Propelled by a stint as the support act for Fall Out Boy and Paramore on the Monumentour this past summer, and a well-received sophomore album, A Bad Girl in Harlem, New Politics got America’s toes a-tapping with the singles “Harlem” and “Tonight You’re Perfect,” both of which were staples on alternative rock radio.
The band’s latest single, “Everywhere I go (Kings & Queens),” has come out in the midst of their own headlining tour. The new track feels less pop-punky and a bit rawer. “I think we really bridged the gap from our first album and second album to the third,” says lead singer David Boyd. “I think it’s a great balance of the two. It’s like edgier.”
That song, as well as several others came about quite naturally while on tour according to Boyd. This happened even though they hadn’t planned on working on new material while on the road. “We didn’t think that much about writing,” he explains. “We were on tour and having a good time and writing came kind of naturally to us. We had bunch of ideas and we were writing every day.” Soon they had a sizeable collection of songs which they sent to their manager. “He called me up and said ‘dude, this is insane there are so many great songs here. We probably have a whole album here.’” Popping in and out of studios while touring, the band recorded the single as well as few other tracks. The album titled Viking, will tentatively be released in February of 2015.
The album’s title of course refers to Boyd and bandmate Soren Hansen’s homeland of Denmark (drummer Louis Vecchio is American, having replaced former member Poul Amaliel). Oddly, the band isn’t widely known in Scandinavia. “They play our songs,” says Boyd, “but we haven’t had much attention there.” That’s probably due to the fact that they have lived in Brooklyn since 2009. “Our family and friends kind of know. It’s interesting. It will hit them eventually,” he adds with a laugh.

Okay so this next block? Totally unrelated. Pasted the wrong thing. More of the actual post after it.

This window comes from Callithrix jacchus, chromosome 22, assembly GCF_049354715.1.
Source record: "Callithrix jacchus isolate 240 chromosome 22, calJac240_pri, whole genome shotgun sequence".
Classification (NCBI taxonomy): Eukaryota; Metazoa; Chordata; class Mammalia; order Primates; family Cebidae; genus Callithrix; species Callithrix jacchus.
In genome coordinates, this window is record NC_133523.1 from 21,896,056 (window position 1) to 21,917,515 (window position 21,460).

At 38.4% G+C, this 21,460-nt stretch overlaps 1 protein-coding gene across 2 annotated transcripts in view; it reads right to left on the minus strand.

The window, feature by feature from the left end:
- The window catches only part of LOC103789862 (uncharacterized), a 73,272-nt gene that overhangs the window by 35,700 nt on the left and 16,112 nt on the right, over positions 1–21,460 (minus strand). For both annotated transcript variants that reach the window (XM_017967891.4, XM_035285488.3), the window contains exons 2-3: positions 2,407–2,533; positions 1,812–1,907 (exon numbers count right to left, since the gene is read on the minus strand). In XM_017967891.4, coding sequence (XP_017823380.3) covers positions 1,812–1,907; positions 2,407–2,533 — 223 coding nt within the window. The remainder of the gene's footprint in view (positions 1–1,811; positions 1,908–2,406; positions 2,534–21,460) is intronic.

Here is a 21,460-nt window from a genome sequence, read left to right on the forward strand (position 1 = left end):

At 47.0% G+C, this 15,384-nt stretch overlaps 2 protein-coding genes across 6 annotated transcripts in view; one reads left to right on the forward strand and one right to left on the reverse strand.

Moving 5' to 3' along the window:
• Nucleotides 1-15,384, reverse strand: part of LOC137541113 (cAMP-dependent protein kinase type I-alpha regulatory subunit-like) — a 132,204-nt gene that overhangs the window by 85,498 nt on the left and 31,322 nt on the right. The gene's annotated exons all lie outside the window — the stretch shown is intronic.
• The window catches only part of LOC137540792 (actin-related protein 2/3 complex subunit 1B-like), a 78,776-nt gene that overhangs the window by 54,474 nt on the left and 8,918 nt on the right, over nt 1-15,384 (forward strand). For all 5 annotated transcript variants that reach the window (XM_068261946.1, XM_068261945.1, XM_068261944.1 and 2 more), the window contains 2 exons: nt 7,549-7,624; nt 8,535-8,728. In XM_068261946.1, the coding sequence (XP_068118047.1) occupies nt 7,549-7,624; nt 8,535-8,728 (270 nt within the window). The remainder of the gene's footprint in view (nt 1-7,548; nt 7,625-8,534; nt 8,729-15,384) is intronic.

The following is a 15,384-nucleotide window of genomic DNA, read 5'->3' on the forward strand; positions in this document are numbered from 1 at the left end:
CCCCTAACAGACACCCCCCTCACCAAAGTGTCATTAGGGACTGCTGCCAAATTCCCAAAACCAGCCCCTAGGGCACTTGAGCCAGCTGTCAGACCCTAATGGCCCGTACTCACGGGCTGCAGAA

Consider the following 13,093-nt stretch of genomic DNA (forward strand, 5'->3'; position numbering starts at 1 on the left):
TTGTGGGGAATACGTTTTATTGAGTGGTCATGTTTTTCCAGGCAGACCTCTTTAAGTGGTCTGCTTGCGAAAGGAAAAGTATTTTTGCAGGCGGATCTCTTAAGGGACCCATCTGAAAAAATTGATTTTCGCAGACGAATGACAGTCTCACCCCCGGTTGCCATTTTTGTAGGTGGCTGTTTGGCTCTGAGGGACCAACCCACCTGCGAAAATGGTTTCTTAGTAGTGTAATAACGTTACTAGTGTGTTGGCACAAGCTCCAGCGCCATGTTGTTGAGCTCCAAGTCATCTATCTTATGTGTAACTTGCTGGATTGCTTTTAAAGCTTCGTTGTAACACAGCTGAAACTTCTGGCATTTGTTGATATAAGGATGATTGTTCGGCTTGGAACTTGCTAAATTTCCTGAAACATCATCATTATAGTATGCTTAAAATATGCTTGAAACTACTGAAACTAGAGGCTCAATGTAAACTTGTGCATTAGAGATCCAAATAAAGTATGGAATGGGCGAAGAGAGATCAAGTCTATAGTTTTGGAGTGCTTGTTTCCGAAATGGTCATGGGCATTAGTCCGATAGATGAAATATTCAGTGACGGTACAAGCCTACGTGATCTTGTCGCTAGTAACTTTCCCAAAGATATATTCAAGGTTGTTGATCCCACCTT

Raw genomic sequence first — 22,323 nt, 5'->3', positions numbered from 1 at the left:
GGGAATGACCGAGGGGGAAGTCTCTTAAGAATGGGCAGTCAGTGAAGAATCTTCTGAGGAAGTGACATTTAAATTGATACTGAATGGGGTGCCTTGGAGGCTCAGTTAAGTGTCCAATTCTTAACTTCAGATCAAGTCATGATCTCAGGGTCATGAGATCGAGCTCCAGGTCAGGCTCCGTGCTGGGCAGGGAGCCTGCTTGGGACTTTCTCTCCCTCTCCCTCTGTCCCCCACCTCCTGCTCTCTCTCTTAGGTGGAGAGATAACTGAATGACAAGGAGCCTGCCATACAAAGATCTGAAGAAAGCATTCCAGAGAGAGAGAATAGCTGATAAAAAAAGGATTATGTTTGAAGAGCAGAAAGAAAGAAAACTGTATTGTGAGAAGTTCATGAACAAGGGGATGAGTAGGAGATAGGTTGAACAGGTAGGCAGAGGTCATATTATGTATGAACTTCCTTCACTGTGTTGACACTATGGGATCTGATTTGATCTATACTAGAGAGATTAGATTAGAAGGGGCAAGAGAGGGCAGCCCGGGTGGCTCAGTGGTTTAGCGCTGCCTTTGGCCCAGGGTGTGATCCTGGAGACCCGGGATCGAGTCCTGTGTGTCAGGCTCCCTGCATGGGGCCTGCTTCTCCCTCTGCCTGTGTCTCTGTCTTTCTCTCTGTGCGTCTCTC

At Bogart’s in Cincinnati, the band’s faithful ranged in age from late teen to post-college and a few beyond. The trio did not disappoint. “Tonight You’re Perfect” was first out of the gate and properly set the tone. The band rocketed through “Berlin,” “Die for You,” and the excellent “Give Me Hope” before chatting with the audience.
Being based in Brooklyn, the band does certainly have its American influences, most notably the Beastie Boys. The lads reference “No Sleep ‘til Brooklyn” on the new single and did a punchy cover of “Sabotage” mid-show. While that song went over quite well, the rest of the set demonstrated New Politics penchant for writing great power-punk pop songs. They have loads of them. A particular treat was Soren taking a seat behind a stand-up piano and crooning “Stuck on You” to the delight of the crowd. As a live act overall they’re really tough to beat as well. During the encore, “Harlem,” walked across the crowd and then crowd surfed back to the stage, which brought down the house.
9 Danishes out of 10!
Photos: Hannah Wilson
PF Wilson has been writing about music, TV, radio, and movies for over 20 years. He has also written about sports, business, and politics with his work appearing in Cincinnati CityBeat, The Houston Press, Cleveland Scene, Cincinnati Magazine, Cincy Magazine, Atomic Ranch, and many more. Check out his podcast PF’s Tape Recorder available from Podbean or in iTunes.